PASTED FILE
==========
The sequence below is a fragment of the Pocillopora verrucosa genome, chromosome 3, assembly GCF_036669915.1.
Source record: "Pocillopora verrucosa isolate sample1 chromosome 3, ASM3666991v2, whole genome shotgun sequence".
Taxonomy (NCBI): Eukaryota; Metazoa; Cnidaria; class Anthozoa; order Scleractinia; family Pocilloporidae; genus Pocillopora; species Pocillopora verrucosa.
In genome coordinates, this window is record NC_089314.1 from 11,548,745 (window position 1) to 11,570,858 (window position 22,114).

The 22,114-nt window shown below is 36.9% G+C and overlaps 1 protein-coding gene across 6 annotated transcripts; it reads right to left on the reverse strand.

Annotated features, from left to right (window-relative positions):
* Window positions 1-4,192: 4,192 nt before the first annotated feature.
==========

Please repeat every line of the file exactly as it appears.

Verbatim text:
The sequence below is a fragment of the Pocillopora verrucosa genome, chromosome 3, assembly GCF_036669915.1.
Source record: "Pocillopora verrucosa isolate sample1 chromosome 3, ASM3666991v2, whole genome shotgun sequence".
Taxonomy (NCBI): Eukaryota; Metazoa; Cnidaria; class Anthozoa; order Scleractinia; family Pocilloporidae; genus Pocillopora; species Pocillopora verrucosa.
In genome coordinates, this window is record NC_089314.1 from 11,548,745 (window position 1) to 11,570,858 (window position 22,114).

The 22,114-nt window shown below is 36.9% G+C and overlaps 1 protein-coding gene across 6 annotated transcripts; it reads right to left on the reverse strand.

Annotated features, from left to right (window-relative positions):
* Window positions 1-4,192: 4,192 nt before the first annotated feature.